Obamacare's Website Gets Its First Performance Metrics. Will They Be Enough?



For the past few weeks, the Obama administration has been promising that that the federal health insurance exchange portal run through HealthCare.gov will work "smoothly" for the "vast majority" of users by the end of the month. But the administration hasn't offered much detail about what that means.

For that, we turn to The Washington Post, which explains that the administration is focused internally on getting 80 percent of users all the way through the enrollment process. In a detail that is suggestive of the managerial failures that led to the disastrous rollout of the exchanges, The Post also reports that the goal is "the first concrete performance standard in the 31/2 years since the government began to design the health exchange." Prior to the launch of the site, the administration had no internal definition of what constituted a working site. And the contractors who built the exchange system apparently did not have clear expectations regarding their work either:

When HHS in 2011 invited contractors to bid on the chance to build HealthCare.gov, the department's "statement of work" did not include requirements typical of many IT contracts in which interested companies must spell out how the system would perform, according to an industry representative close to the project, who was granted anonymity in order to speak frankly. The agreement that CGI Federal, the company chosen as the main contractor, signed on Sept. 30, 2011, also did not contain specific performance criteria, success measures or response times.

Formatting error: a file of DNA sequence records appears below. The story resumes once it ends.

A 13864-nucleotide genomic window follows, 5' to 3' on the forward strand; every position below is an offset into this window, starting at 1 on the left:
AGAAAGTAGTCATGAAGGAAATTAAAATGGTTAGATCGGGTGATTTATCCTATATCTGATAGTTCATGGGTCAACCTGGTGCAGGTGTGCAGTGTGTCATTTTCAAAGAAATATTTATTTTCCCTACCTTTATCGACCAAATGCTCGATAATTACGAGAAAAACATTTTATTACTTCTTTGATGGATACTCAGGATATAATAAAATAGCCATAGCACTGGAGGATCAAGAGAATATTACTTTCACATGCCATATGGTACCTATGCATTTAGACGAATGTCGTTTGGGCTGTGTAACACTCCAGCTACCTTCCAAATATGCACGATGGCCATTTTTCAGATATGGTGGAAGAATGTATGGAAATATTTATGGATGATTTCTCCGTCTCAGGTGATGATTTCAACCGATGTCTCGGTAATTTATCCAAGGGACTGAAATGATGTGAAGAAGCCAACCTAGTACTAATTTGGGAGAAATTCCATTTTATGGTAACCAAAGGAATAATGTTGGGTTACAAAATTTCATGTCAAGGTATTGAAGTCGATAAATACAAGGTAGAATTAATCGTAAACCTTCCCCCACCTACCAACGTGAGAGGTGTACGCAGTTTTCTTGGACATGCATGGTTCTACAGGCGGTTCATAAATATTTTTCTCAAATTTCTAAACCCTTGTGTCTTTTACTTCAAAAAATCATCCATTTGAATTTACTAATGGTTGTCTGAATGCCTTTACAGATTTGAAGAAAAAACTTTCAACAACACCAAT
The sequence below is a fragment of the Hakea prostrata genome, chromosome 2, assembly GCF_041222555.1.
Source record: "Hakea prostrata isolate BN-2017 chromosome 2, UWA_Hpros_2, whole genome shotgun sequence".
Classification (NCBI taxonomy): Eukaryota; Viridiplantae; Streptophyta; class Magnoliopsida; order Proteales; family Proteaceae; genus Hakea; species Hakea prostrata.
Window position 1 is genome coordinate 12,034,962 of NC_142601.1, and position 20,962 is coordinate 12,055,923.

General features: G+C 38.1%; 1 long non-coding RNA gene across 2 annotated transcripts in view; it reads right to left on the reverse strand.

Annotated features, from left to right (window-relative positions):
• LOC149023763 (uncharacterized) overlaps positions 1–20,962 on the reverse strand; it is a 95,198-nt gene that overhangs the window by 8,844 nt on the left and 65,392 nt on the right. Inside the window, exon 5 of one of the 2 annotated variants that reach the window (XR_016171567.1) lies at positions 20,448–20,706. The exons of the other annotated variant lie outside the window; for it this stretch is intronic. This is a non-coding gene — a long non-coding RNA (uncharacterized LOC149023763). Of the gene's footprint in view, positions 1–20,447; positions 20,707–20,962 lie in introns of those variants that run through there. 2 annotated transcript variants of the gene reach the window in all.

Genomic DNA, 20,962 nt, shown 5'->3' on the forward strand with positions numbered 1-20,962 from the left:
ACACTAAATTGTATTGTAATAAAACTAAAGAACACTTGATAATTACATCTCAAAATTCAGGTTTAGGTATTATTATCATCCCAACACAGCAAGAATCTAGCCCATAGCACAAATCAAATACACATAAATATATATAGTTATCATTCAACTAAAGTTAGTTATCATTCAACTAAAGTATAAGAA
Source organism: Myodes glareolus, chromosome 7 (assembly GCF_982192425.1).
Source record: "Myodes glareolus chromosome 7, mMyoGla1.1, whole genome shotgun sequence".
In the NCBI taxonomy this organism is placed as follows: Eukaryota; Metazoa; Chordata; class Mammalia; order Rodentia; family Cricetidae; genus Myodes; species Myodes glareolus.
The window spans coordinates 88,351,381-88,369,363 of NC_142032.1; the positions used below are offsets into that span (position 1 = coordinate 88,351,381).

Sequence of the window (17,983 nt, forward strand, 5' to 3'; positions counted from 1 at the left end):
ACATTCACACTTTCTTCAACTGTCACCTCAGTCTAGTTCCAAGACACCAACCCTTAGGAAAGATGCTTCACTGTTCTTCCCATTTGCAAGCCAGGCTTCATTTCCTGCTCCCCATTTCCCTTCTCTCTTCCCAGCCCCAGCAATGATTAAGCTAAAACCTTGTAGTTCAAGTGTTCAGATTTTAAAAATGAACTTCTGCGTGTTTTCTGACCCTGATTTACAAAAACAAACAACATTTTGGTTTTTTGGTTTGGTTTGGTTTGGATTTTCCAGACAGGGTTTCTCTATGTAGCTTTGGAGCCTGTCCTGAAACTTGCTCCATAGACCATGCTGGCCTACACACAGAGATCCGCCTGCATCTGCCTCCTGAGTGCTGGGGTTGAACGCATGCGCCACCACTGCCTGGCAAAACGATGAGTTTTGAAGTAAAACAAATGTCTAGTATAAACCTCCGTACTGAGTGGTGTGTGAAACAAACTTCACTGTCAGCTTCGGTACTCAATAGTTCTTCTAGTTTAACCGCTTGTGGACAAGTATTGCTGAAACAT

Well, the site certainly behaved like one built without any performance criteria.

The revelation of this metric leaves us with several big questions. Is it achievable? And if so, how will we know whether it has been achieved? An 80 percent success rate leaves room for just enough failures that it will be hard to independently verify. And given previous reports by the Post and others that the site is not likely to improve enough to be working by the White House's end-of-month deadline, there's reason to doubt that the goal can actually be reached.

Even if it is achieved, will it be enough? The 80 percent target is simply for users of the exchange to be able to get all the way through the enrollment process. But it doesn't say anything about the accuracy of the enrollment or pricing data that is generated in the process. That could be a big problem, given that the site has been sending bad enrollment data to insurers and has also had trouble with the subsidy calculator that determines premium prices and subsidy levels.

Indeed, if the website becomes generally usable for those who want to enroll but continues to generate bad enrollment and pricing data, we could end up with large numbers of people who think they are enrolled in one plan, at a particular price, but whose enrollment information is never properly transmitted, resulting in mass confusion once new coverage kicks in next year. Hitting this particular goal, in other words, might not really fix anything, and could make things even worse.